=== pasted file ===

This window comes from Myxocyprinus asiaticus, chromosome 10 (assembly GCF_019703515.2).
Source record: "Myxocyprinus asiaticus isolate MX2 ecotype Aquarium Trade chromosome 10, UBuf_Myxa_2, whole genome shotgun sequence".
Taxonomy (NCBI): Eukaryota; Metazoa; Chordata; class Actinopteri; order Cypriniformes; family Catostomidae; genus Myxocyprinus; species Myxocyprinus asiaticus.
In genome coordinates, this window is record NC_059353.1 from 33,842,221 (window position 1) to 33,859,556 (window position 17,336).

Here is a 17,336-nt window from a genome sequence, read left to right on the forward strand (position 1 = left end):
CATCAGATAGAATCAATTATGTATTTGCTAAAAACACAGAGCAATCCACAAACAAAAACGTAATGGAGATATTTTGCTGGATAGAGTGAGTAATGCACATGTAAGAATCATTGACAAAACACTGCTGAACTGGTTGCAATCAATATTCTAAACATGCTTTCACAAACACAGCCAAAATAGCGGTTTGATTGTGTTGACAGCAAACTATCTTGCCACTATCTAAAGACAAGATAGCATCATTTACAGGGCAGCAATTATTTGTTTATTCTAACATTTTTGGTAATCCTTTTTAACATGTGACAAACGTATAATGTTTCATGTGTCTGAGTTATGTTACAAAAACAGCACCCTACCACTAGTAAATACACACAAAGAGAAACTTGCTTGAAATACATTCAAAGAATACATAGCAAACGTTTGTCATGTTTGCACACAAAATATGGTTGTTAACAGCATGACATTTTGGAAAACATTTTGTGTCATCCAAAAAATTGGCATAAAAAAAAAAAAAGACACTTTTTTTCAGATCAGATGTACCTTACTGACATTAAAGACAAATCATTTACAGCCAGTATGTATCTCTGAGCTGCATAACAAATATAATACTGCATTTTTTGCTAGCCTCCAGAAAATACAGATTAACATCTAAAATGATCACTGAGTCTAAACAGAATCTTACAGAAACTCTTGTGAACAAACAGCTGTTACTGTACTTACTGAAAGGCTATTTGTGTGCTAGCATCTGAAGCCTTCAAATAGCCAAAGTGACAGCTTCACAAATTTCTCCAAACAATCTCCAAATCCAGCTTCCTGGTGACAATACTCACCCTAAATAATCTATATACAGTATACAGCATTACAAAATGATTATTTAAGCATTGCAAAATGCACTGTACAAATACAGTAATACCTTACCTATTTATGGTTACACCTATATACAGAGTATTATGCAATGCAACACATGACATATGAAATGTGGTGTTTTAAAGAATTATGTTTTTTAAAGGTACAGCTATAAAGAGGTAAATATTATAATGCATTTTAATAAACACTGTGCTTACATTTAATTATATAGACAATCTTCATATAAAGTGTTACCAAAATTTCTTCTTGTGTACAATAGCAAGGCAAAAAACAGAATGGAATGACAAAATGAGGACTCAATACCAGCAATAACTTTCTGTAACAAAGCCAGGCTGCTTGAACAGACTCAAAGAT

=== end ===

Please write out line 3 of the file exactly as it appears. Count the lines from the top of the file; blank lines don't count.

Taxonomy (NCBI): Eukaryota; Metazoa; Chordata; class Actinopteri; order Cypriniformes; family Catostomidae; genus Myxocyprinus; species Myxocyprinus asiaticus.